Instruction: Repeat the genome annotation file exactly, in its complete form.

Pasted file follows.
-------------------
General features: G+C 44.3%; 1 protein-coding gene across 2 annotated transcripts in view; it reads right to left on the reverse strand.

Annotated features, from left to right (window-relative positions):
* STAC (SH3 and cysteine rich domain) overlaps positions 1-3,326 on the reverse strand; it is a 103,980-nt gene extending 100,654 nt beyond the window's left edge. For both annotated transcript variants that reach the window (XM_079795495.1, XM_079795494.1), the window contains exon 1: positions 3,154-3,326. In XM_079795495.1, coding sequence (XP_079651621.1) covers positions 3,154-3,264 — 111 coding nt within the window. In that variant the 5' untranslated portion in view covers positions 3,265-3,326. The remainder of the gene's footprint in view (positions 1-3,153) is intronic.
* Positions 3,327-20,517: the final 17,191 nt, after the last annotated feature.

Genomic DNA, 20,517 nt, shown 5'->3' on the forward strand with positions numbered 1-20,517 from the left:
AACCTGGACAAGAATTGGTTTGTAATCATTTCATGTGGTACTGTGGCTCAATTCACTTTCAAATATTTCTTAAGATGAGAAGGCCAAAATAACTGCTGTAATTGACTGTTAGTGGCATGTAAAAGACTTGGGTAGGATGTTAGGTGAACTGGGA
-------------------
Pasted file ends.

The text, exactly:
General features: G+C 44.3%; 1 protein-coding gene across 2 annotated transcripts in view; it reads right to left on the reverse strand.

Annotated features, from left to right (window-relative positions):
* STAC (SH3 and cysteine rich domain) overlaps positions 1-3,326 on the reverse strand; it is a 103,980-nt gene extending 100,654 nt beyond the window's left edge. For both annotated transcript variants that reach the window (XM_079795495.1, XM_079795494.1), the window contains exon 1: positions 3,154-3,326. In XM_079795495.1, coding sequence (XP_079651621.1) covers positions 3,154-3,264 — 111 coding nt within the window. In that variant the 5' untranslated portion in view covers positions 3,265-3,326. The remainder of the gene's footprint in view (positions 1-3,153) is intronic.
* Positions 3,327-20,517: the final 17,191 nt, after the last annotated feature.

Genomic DNA, 20,517 nt, shown 5'->3' on the forward strand with positions numbered 1-20,517 from the left:
AACCTGGACAAGAATTGGTTTGTAATCATTTCATGTGGTACTGTGGCTCAATTCACTTTCAAATATTTCTTAAGATGAGAAGGCCAAAATAACTGCTGTAATTGACTGTTAGTGGCATGTAAAAGACTTGGGTAGGATGTTAGGTGAACTGGGA